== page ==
My Commitment To Exercise

Working out on gym equipment

When Exercise Doesn’t Come Naturally

Being immersed in the world of caregiving as a consultant I know the importance of self-care.  I also know how easy it is to prioritize tasks and responsibilities other than self-care because of energy levels, demands on our time, etc.

Fortunately, I have a strong will and great self-discipline to exercise. I know that by keeping my body as active and as agile as possible there are many benefits to my overall health. But for caregivers even with the best intentions and strong self-discipline at times self-care in the form of regimented exercise just doesn’t happen. I say regimented exercise; but there is an option for incorporating micro bouts of exercise into each day.

Healthy Choices

I’d like to introduce you to a voice I now hear that reminds me of the benefits of exercise – an Island Treasures podcast guest, Sandra Strauss.  Sandra shared about vibrant health destinies in “A Caregiver’s Journey Into Brain Inflammation: A Wake-up Call For Us All!”. I read her book “A Toxic Brain: Revelations from a Health Journey” that indeed added urgency to the wake-up call encouraging readers to make healthy choices for those things we can control – such as diet and exercise.

Knowing I can be proactive to positively impact my long-term health, makes me say “bring on the exercise, the fish oil, and hopefully a good night sleep!”

I learned a long time ago, when I adopted a lifestyle which included regular exercise, that to make it happen I must exercise first thing in the morning.  Then I can get on with the rest of my day – ready for whatever the day may bring.  I am truly committed to this routine – so much so that when I was working regular day shifts in my government jobs, I would get up at 5:00 a.m. to exercise.  Fortunately, my schedule allows for a more leisurely start to my day now that I’m older.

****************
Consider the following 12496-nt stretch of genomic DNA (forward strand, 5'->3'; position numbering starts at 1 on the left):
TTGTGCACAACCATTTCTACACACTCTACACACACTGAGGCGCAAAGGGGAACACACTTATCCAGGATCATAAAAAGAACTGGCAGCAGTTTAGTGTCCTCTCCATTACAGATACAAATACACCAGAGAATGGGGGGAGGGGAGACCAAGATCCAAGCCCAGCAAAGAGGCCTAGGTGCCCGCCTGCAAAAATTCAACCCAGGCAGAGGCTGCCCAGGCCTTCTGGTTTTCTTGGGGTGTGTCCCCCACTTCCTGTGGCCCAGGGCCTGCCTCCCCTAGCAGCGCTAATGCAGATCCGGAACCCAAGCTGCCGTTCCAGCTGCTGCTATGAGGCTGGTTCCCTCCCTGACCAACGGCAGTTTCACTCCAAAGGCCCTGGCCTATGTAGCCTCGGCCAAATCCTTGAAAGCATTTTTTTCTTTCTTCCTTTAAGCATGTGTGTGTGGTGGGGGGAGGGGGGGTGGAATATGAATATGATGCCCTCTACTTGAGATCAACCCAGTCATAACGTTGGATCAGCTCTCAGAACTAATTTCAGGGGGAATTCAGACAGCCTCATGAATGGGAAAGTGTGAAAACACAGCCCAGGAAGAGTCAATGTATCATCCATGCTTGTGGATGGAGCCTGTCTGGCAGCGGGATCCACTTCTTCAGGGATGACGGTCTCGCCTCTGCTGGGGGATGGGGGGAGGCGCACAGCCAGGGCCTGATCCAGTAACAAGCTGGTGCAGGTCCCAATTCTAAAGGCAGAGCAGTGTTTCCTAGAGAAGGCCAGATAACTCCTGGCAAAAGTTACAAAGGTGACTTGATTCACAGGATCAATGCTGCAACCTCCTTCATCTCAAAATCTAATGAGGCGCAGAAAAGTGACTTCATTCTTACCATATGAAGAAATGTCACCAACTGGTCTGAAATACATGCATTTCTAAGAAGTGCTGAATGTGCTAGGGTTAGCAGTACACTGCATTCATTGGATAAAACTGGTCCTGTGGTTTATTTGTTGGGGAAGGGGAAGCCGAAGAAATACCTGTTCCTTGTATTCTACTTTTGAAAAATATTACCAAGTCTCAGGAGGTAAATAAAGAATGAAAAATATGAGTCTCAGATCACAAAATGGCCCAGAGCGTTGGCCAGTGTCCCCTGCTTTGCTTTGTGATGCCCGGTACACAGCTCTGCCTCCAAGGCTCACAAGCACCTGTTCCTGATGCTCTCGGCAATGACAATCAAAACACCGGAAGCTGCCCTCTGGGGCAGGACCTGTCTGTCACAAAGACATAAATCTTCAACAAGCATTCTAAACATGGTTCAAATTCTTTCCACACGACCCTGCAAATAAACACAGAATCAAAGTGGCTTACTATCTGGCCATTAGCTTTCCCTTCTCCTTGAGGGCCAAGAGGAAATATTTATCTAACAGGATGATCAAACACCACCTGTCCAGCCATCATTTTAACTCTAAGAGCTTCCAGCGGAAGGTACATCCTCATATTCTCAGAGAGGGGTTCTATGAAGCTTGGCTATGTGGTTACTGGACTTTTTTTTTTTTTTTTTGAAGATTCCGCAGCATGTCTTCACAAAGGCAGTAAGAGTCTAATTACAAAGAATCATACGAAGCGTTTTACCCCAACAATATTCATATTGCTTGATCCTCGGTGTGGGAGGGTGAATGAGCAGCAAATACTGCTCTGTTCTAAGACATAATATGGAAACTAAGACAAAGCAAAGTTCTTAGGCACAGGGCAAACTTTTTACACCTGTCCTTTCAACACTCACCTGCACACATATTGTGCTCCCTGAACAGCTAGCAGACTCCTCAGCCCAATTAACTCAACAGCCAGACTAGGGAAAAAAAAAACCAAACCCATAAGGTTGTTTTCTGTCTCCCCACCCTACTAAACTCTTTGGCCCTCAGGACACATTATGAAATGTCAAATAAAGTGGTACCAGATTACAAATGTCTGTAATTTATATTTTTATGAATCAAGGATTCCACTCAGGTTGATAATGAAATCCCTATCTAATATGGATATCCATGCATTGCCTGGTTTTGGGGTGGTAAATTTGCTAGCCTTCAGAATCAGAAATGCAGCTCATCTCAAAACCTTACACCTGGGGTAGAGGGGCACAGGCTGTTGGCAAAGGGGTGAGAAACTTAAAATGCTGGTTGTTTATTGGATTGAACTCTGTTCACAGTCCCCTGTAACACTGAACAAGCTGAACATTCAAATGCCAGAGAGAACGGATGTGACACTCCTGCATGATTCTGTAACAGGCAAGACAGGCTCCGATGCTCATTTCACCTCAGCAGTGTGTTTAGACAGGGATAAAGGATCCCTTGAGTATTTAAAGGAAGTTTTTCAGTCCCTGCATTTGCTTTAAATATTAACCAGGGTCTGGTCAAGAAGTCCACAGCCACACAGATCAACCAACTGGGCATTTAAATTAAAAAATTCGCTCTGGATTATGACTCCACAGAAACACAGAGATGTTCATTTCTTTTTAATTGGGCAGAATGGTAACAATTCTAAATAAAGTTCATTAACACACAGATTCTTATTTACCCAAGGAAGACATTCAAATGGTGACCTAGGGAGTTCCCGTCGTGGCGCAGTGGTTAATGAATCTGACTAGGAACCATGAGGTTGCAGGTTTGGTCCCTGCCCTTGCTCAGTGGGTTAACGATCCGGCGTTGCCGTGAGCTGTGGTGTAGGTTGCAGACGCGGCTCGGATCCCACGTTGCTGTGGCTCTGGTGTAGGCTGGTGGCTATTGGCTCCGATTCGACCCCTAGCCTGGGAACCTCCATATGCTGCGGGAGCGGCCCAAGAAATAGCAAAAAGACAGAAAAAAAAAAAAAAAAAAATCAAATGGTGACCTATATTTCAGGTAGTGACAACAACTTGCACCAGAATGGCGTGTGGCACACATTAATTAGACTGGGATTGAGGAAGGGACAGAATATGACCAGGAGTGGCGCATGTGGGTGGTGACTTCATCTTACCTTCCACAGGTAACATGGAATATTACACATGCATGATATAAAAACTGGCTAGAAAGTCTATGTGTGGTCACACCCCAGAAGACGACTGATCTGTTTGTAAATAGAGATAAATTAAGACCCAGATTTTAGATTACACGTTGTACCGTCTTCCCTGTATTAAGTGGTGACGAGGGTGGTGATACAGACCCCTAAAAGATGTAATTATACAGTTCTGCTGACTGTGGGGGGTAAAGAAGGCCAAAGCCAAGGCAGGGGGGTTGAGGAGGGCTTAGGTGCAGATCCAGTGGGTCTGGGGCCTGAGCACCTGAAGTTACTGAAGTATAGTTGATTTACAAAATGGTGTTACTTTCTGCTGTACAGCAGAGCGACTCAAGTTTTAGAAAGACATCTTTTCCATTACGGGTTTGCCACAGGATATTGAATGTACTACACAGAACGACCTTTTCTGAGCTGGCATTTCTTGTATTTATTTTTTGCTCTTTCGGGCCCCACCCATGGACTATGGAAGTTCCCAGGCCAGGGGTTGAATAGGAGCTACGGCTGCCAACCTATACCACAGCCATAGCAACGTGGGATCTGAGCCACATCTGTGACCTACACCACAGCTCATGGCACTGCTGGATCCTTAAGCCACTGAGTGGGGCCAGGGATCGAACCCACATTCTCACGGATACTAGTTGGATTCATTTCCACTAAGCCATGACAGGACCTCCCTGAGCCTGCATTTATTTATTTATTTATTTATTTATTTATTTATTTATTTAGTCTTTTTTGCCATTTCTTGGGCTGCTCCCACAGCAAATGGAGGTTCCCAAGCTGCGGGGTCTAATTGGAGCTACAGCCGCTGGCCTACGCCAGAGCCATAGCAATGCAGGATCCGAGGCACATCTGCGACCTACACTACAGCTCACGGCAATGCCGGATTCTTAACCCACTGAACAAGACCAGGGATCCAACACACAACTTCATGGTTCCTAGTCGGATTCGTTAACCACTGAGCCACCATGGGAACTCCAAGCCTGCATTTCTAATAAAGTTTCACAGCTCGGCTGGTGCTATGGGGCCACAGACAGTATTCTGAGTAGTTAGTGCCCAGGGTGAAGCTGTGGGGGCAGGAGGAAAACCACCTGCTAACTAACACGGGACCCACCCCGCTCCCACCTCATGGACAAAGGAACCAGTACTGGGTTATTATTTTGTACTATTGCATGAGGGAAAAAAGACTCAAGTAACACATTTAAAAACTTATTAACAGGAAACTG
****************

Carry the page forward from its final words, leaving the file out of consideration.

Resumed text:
Hiring A Professional

Working out on a leg press machine

For a season, however, I did break from my preferred regimen. I had hired a personal trainer and attended the gym where she worked.  My exercise routine had become somewhat stale. I felt it was time to have a check-up with a professional to ensure that I was doing my exercises correctly. I needed to spice up my routines with more variety.  The personal trainer offered even more than I was asking.  With her expertise she helped me perfect my form. She identified changes I needed to make, which decreased the risk of injury.  She helped me minimize the time I spent on redundant exercises whilst maximizing results.  She also shared nutritional tips and encouragement as she helped me finetune my wellness goals and improve my overall wellbeing.  Talk about a win! 

From this great investment I was equipped with new routines and reassurance that my form was correct. With renewed confidence I returned to my pre-work exercise back at home.

So often we are reluctant to accept outside or professional help. We keep plodding along doing things the way we always have or neglecting them completely… which may be causing our bodies harm. Then we accept that there may be a better way. A more effective way.  A more efficient way.  With a few tweaks, tips, words of encouragement and accountability we set ourselves up for a win – a better outcome.  This applies to caregiving as well as exercise.

Health Benefits of Exercise

There are so many benefits from regular exercise. Benefits that effect our physical, mental, and long-term health. Realistically when caregiving we may feel this isn’t attainable.  Yet, perhaps we can manage micro bouts of exercise. We can incorporate creative movement into each day such as dancing in the kitchen, doing squats or push-ups, taking the stairs, and walking around.  

As we consider the benefits of adopting a lifestyle that includes fitness here are guidelines suggested by the Centre for Disease Control and Prevention (CDC). 30 minutes of moderate-intensity activity 5 days a week – such as brisk walks. 2 days a week of muscle-strengthening exercises, as well as balance exercises totaling at least 150 minutes per week. 

Exercise does not have to be overwhelming or intimidating. It does need to be viewed as a friend not a foe; and the CDC reminds us “some physical activity is better than none at all.”  For me, exercise still isn’t easy – but it has become a healthy habit as I strive towards my own vibrant health destiny.    

Please follow and like us:

This Post Has 2 Comments

  1. Tracy Crump

    What great advice, Alison. Self-care is so important. I lived for my walks around the lake when we took care of my MIL, not only for the exercise but for the fresh air and connection with God’s creation.

  2. Alison van Schie

    Thank you for your insightful comment Tracy!

Leave a Reply